It is necessary to preserve the Earth and its resources. If this step is not taken satisfactorily by each and every human being, the consequences may be grave. We should mind every action that we perform. We should see to it that it does not harm the environment in anyway. Textile industry should especially make efforts in this direction.


Textile industry is the most pollution generating industry in the world. Nitrogen, sulphur oxides, hydrocarbons, formaldehyde, acids, softeners, and other compounds are released into the air. It emits salt, surfactants, ionic metals and their metal complexes, toxic organic chemicals, biocides, etc. into water bodies. It also discharges pollutants into the land.


Consumers are increasingly becoming aware of such hazardous impacts of the textile industry. They prefer to choose products that are environment friendly. Manufacturers and retailers are forced to find eco friendly ways to produce clothing. They adopt practices that do not harm the environment in any way and also obtain a sustainability certification to impress their takers!


Companies usually get themselves certified in order to prove that they are eco friendly to their consumers. Global Organic Textile Standard (GOTS) is one of the most well known certifications in the field of textile sustainability. This initiative helps companies all over the world follow certain practices that are considered environment friendly and sustainable.


GOTS was formed with a conference organized in Dusseldorf, Germany in 2002. Many organic cotton producers, textile manufacturers, retailers, and consumers participated in this conference. The need to have a fixed set of rules for producing sustainable textile was decided upon. Standards were framed that were to be followed by manufacturers.


Bluesign Technologies formulated a standard for sustainability in the textile industry way back in 2000! Many companies strive to achieve this recognition in modern times. Getting this recognition on their products makes their products eco friendly before the consumers. Nike, Marks and Spencer, and many other brands are BlueSign approved.


Hans-Jurgen Hubner, CEO, Schoeller Textil AG and Initiative Partner, Bluesign concept says, "By converting production to the Bluesign standard, we reduced CO2 emissions by 900 tons in 2002 compared to the previous year. This is equivalent to the emissions that 180 households generate in one year. We reduced our energy consumption by well over 10%. We now use 65% less water for our dyeing processes."(Source: Bluesign.com).

William McDonough and Dr. Michael Braungart, published the book 'The Hannover Principles: Design for Sustainability' in 1992 and 'Cradle to Cradle: Remaking the Way We Make Things' in 2002. They realized the need to incorporate the methodologies mentioned in the book in practical life. They started the Cradle to Cradle (C2C) certification program keeping this objective in mind.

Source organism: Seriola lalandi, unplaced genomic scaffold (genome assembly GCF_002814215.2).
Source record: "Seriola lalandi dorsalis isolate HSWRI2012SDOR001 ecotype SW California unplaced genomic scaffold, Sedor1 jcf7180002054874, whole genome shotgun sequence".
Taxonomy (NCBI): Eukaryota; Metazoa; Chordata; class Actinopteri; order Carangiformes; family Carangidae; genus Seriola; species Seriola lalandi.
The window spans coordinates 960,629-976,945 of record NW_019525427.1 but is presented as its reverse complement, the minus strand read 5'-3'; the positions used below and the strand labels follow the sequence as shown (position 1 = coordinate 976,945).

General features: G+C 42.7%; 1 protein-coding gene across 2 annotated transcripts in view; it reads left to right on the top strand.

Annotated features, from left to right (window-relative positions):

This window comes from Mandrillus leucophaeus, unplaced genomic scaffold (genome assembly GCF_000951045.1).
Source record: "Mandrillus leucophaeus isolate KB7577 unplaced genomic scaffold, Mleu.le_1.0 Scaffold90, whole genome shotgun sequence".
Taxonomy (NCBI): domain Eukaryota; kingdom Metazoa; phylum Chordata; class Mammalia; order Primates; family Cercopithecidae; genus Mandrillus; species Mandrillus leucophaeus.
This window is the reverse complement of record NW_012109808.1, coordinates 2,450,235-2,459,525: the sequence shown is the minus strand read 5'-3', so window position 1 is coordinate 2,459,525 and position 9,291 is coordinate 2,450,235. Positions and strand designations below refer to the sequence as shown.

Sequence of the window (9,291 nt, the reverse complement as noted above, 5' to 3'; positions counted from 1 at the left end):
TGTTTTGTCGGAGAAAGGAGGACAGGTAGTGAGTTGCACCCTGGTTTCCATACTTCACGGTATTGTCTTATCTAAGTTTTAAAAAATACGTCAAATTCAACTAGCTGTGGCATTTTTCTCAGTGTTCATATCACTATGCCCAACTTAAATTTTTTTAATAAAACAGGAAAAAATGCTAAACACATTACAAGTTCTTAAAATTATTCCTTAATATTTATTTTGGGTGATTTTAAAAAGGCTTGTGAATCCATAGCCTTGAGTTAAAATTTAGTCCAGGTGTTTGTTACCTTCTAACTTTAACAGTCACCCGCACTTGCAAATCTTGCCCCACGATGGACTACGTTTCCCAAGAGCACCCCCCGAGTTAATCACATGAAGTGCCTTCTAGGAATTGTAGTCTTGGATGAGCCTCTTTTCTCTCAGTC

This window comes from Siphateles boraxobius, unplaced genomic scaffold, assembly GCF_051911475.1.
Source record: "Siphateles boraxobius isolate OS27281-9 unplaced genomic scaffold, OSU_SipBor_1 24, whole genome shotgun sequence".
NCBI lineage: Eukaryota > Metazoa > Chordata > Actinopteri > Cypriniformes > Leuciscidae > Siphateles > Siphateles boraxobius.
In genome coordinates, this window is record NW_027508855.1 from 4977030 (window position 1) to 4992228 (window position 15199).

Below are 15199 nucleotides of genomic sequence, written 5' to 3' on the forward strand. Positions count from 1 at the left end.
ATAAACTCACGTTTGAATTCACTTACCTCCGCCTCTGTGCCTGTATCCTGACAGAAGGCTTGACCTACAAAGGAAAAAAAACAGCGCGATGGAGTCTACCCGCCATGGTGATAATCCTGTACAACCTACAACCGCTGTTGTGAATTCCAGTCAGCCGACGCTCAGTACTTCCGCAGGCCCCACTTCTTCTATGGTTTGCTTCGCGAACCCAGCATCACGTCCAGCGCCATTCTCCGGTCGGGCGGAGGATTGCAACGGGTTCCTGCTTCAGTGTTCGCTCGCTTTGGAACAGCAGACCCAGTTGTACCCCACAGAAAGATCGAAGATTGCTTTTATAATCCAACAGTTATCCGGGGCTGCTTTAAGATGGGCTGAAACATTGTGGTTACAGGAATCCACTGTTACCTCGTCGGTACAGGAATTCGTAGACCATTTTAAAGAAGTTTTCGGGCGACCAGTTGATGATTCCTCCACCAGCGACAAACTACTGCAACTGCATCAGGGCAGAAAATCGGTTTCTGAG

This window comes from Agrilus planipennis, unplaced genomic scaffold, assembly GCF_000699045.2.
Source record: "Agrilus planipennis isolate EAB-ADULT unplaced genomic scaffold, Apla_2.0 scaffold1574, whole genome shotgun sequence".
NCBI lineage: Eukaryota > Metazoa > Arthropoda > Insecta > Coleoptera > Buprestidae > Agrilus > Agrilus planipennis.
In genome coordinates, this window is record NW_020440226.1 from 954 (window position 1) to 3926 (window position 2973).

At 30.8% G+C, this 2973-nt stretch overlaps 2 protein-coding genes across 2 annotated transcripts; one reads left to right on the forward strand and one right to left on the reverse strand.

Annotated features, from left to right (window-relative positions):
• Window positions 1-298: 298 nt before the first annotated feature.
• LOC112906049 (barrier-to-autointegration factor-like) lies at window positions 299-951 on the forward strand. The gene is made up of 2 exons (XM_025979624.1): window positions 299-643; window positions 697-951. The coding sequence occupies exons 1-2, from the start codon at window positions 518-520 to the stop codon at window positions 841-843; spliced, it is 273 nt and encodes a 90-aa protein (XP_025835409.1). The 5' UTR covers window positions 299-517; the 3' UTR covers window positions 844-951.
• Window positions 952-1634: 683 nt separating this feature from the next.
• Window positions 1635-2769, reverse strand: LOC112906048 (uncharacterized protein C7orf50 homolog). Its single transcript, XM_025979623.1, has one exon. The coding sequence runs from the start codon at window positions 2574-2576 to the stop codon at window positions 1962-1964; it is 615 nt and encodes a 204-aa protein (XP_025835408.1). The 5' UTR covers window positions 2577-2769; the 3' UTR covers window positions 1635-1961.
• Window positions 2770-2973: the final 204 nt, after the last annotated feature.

Textile companies and retailers having C2C certification have also benefited as a "business unit" from this certification program. It has helped consumers distinguish their brand as more ethical brands as compared to the rest. It is one of the major international certification programs and its strategies help business houses immensely.


The earliest of all the textile sustainability certification programs is Oeko-Tex Standard. Formed in 1992, Oeko-Tex has been setting rules and regulations for production and retailing in the textile industry. Textile companies approved by this organization do not make use of certain chemicals that are considered harmful to the environment.


The first Oeko-Tex certification was issued in the year 1997. It developed as a full fledged certification program in Austria and Switzerland, initially. Later on, it came to be valued everywhere across the world. This certification program is a big hit in the textile industry! Textile manufacturers and retailers are easily convinced to opt for it.


The need for certification of sustainable textiles was felt long before any of the certifications came into existence. Many textile manufacturers claimed to adopt environment friendly methods to produce garments when actually their methods were no different than the rest! These certifications helped consumers distinguish genuinely sustainable products from the fake ones.


GreenGuard certification is yet another one of the many certifications for textiles and fabrics. Though it is not meant solely for fabrics, this certification holds a lot of value in the textile industry. It has its own limitations, though! It only checks if chemicals are emitted out of the fabric at room temperature after manufacture. It does not check whether its production or selling procedures are eco friendly or not.


GreenGuard came into existence in the year 2000. This certification mark has been used in various products including textile products, since then! Other than GreenGuard, SMART (Secondary Materials and Recycled Textile) is also a recognized certification mark in this industry.

Sustainability has become mandatory in every sector. Textile sector is no exception! It has become inevitable for related corporate offices to adhere to these practices. Otherwise, they remain behind in the rat race. Companies and retailers are increasingly getting themselves certified to be inside the sustainability wagon.


References:


  1. Indiantextilejournal.com
  2. Global-standard.org
  3. Bluesign.com
  4. C2ccertified.org
  5. Oeko-tex.com
  6. Furnicology.com


Image Courtesy:


  1. Global-standard.org
  2. Mcdonough.com
  3. Greenguard.org